Black Canyon 100k (February 17, 2018)
It took twelve months to realize it was about more than the weather.
I was exhibiting signs of hypothermia and hypoxemia (low blood oxygen) when I crossed the 2017 Black Canyon 100k finish line. Just happy to be indoors at the Mayer High School auditorium race headquarters, I was shocked when EMTs announced to me, “you are in distress,” before attempting to strip me of my soaked clothing and get me to a cot, where I would remain for nearly two hours, a period of that on oxygen.
But all this time I thought the below 40-degree temperatures and incessant rain on the race course caused it. Only now, a year later and back at the Mayer High School track starting line do I realize that I began last year’s race that way: in distress.
It would take me me six months to recover. It was not until I’d read an article by Elinor Fish on the impacts of stress on performance that I understood what I had been doing to myself with long, “always on” work weeks, followed by two weekend days with back-to-back long runs or, more often, race travel. According to Fish, if your “off day” from running is on a work day, it’s not really an off day.
An epiphany. According to Fish’s logic, I’d not had a day off in nearly two years.
Black Canyon was my 12th race of 2017 and, just 7 weeks into the calendar year, I had already run in Florida and in Dubai, as well as traveled to India on business; all many thousands of miles from my Seattle home. I would finally hit bottom in April, after 9 more races (including those in New Mexico and the UK), and business travel to Slovakia. Around the half way point of the Badwater Salton Sea 81-mile race in California, I left my running partner on the trail by himself, despite the requirement that we remain within 25 meters of one another for the entirety of the race. I was in in the midst of a massive panic attack and it was the only thing I could figure out to do at the time. I finished the race alone, losing nearly two hours by first waiting and then carrying on, then pleading with race officials not to disqualify me, while by partner slept in the back seat of the crew vehicle.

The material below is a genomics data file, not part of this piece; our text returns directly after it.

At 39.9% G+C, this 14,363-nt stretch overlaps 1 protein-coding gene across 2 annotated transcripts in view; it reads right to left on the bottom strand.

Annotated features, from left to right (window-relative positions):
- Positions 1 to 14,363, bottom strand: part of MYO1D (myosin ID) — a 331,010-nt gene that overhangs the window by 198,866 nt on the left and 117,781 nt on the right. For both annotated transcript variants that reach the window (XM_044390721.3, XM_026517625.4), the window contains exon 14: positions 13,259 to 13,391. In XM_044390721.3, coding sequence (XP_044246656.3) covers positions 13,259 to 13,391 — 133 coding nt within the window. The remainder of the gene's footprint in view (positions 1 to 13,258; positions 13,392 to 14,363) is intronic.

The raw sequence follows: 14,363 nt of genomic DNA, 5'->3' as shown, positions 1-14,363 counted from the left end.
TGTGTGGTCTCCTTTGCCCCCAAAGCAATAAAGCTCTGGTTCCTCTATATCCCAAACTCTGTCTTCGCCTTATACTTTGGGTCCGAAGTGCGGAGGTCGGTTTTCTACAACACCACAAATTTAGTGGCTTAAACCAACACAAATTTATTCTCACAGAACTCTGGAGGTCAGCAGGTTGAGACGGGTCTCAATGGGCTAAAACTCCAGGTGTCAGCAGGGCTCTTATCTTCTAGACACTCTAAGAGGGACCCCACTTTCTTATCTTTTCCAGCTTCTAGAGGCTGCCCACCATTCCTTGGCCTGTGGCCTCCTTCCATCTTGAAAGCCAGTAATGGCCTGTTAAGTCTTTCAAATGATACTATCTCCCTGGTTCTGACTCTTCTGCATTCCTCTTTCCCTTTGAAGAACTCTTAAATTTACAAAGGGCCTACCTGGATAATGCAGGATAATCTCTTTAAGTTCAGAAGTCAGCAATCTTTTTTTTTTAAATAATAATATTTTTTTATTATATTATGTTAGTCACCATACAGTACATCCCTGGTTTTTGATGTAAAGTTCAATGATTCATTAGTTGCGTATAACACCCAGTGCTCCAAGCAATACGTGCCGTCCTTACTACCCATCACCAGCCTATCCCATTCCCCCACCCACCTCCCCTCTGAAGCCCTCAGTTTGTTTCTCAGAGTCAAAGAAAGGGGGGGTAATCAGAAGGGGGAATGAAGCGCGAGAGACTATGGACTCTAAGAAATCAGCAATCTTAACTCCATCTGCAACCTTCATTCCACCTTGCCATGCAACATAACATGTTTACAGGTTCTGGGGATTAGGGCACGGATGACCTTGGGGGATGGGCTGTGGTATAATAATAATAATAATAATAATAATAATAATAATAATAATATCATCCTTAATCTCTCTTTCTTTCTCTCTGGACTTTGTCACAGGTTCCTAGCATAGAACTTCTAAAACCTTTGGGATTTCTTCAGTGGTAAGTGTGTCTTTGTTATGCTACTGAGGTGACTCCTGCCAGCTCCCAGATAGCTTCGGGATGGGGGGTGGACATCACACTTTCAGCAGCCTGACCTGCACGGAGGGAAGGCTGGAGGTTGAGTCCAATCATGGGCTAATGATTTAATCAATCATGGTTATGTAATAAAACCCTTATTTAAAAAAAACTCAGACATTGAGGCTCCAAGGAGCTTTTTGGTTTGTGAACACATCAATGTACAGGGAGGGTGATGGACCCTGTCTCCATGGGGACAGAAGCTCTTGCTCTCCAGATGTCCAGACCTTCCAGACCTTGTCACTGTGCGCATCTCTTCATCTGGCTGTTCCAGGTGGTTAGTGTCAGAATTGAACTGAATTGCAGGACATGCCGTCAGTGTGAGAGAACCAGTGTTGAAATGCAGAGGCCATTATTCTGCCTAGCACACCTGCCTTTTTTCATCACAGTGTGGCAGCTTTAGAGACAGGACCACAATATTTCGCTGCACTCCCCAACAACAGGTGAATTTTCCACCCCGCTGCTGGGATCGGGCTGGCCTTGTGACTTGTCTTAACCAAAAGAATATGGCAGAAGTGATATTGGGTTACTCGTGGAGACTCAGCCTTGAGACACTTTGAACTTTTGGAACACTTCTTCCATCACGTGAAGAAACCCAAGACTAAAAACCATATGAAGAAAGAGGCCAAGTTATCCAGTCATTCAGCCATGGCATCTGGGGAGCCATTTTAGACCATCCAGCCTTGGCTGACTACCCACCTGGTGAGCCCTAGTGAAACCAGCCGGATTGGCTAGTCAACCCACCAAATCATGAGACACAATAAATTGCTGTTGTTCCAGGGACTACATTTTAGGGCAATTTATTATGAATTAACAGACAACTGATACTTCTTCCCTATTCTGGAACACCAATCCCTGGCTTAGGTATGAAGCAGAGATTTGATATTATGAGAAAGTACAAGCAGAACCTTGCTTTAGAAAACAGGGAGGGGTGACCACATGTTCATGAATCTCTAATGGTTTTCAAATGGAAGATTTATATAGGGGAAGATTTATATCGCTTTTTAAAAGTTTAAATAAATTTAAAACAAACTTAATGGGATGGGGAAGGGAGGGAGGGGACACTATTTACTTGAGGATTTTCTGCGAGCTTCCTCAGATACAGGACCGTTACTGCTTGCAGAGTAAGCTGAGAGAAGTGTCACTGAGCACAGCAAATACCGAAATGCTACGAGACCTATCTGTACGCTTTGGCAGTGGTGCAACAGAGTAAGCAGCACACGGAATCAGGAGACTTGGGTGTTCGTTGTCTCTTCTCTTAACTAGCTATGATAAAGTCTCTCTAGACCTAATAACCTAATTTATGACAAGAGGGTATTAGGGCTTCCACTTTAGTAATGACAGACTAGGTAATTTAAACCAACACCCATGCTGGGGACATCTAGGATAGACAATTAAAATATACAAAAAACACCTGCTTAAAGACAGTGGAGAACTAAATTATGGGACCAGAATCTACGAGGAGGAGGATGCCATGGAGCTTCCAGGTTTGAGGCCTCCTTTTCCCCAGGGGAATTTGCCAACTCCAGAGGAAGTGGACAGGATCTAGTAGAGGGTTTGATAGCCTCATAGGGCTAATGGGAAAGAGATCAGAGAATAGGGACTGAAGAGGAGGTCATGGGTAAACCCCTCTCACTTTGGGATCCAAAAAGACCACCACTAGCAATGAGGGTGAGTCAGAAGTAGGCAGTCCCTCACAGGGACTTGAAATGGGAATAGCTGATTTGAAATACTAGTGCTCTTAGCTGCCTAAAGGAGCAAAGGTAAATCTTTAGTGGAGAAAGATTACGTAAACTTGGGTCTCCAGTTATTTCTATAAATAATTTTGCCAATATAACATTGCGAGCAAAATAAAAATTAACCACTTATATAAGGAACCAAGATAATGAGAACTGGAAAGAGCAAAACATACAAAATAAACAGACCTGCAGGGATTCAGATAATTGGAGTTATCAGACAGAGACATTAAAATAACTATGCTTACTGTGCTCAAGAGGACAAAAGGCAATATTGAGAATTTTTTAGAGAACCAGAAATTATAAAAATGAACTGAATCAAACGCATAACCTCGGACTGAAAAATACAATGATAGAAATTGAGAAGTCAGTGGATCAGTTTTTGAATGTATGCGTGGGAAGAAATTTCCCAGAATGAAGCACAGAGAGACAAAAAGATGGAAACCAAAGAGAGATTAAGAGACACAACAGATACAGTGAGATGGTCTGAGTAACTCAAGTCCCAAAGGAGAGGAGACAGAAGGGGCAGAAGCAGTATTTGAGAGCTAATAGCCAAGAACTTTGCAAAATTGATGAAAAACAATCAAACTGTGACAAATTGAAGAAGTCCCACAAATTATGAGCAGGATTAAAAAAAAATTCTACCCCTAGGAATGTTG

I came back to Black Canyon to prove something. Not that I could complete the course (I’d done that last year, despite the hypothermia); and not that I could finish under 17 hours, the time required to secure a lottery ticket for Western States (I’d done that too, despite the hypothermia). I came back to Black Canyon, not to kick the course’s ass, but to give it a bear hug. I wanted to prove to myself I’d thawed out; that I was no longer in distress. I wanted to love this race.
I took a lot of deep breaths. I gazed at the mountains. I stopped and turned around to face the sun. I looked down and, for the first time, noticed the rocks on the trail. Beautiful quartz, in white, purple, pink and coral. Like a child, I discovered that I wanted to pocket all the pieces I found irresistible.
When I started to feel light-headed, no doubt the effect of the warming temperatures and nearly 30 miles of running, I sat down at the Soap Creek aid station and drank 20 oz of Gatorade before continuing on. In more than a dozen ultras, it was my first time sitting at an aid station.
At Black Canyon City, the 60k finish line, my stomach turning on me, I accepted a volunteer’s gracious offer to prepare me some vegan broth; a powdery substance she scooped from a mason jar that I sipped like fine wine before popping two Tums and continuing on.
It was during that 8.8 mile stretch of trail between Black Canyon City and Cottonwood Gulch that I would unite with Benedict, a runner I’d met briefly earlier on in the race. Over the remaining 20 miles, we would accomplish that perfect partnership only trail runners know, of pushing and pulling one another along the trail, waiting and carrying on ahead without expectation and without apology.
And at 59, a mere 5k from the finish, I enjoyed two cups of what I told the volunteer was “gourmet ginger ale.” An off-market brand I’d never heard of, that claimed to be made with real ginger but was still poured from two-liter bottles.
By the time I reached the finish line, it was nearly midnight. 16 hours and 34 minutes after I’d started. Dark. Cold to those waiting, though Benedict and I were in shorts. But I was still running. Nothing hurt badly enough to complain about. I was no longer in distress.